Photo by Gabriel C. Pérez/KUT
Wednesday, March 3, 2021 by Andrew Weber, KUT

‘It is now time to open Texas 100 percent,’ Gov. Greg Abbott says

Texas Gov. Greg Abbott announced he’s lifting statewide executive orders that limit occupancy for businesses and require Texans to wear masks in public spaces.

“Effective next Wednesday, all businesses of any type are allowed to open 100 percent,” Abbott said.

The governor said businesses can limit capacity or “implement additional safety protocols” if they wish and that counties can restrict occupancy if Covid-related hospitalization rates rise above 15 percent for seven straight days.

However, Abbott said, officials can’t “impose a penalty of any kind” on Texans for refusing to wear a mask or on businesses for failing to “mandate customers or employees wear face coverings.”

“Under no circumstance can a county judge put anybody in jail for not following Covid orders and no penalties can (be) imposed for failing to wear a face mask,” he said.

The governor said county judges may place caps on businesses if Covid hospitalizations rise above that 15 percent threshold, but that occupancy limits for businesses may not go below 50 percent.

“At this time … people and businesses don’t need the state telling them how to operate,” he said.

While the state has seen a drop-off in new cases and deaths in recent weeks, Texas is still far behind in vaccination efforts. Texas is currently 53rd among all states, territories and protectorates in the share of vaccinated residents. Just over 12 percent of the overall population has received one dose of a vaccine, while 6 percent have received both doses, according to the U.S. Centers for Disease Control and Prevention.

Last week, the Department of State Health Services announced it had received its largest shipment of vaccines in 12 weeks and that the state has so far administered more than 5 million doses.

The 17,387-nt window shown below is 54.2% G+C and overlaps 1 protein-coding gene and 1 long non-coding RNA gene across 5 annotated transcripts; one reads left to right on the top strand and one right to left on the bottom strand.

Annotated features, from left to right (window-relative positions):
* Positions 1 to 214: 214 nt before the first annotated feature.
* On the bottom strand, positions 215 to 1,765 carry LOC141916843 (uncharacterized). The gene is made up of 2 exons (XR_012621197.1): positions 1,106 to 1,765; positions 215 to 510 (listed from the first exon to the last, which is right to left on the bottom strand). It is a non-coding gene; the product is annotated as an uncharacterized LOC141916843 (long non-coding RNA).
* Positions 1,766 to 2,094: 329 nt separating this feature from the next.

City and county leaders across Texas are wary Abbott’s order could lead to another spike in Covid cases and deaths, as was the case after he rescinded some limitations on businesses last October.

Just before Abbott’s announcement, Austin’s top doctor said removing the mask mandate could lead to a “substantial surge.”

“The danger that we face by reducing some of those restrictions – particularly, (a) masking mandate … certainly has the potential to initiate a surge at the moment when we have the potential to really drive the numbers into the ground,” Dr. Mark Escott, interim medical director for Austin Public Health, said.

Travis County Judge Andy Brown and Austin Mayor Steve Adler released a letter ahead of Abbott’s news conference urging him to continue the mandate.

Dallas County Judge Clay Jenkins urged people to continue wearing masks in public, tweeting that Texans “should focus on what doctors, facts and science say is safe; not on what gov. says is legal.”

Harris County Judge Lina Hidalgo reiterated the call for Texans to continue wearing masks, saying “this is all on us now.”

Houston Mayor Sylvester Turner and San Antonio Mayor Ron Nirenberg also decried the governor’s decision, suggesting it wasn’t backed by science and that it was a “huge mistake.”

Austin-area Democratic state Rep. Eddie Rodriguez said the decision served as a “dangerous distraction” from criticism over the state’s response to last month’s crippling winter storm.

“I think it’s way premature. I think people are potentially going to die because of it,” he said. “I think we’re going to see surges in Covid cases, and as usual, low-income people and people of color are going to be suffering because of it.”

While the state’s new orders preempt city and county restrictions, mask mandates on federal property and on public transit are still in effect. Capital Metro says it will continue to follow federal guidelines and require passengers to wear masks.

Read the governor’s order.

Editor’s Note: Andy Brown is on the board of the Capital of Texas Media Foundation, the parent nonprofit of the Austin Monitor.

This story was produced as part of the Austin Monitor’s reporting partnership with KUT.

The Austin Monitor’s work is made possible by donations from the community. Though our reporting covers donors from time to time, we are careful to keep business and editorial efforts separate while maintaining transparency. A complete list of donors is available here, and our code of ethics is explained here.

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Gov. Greg Abbott

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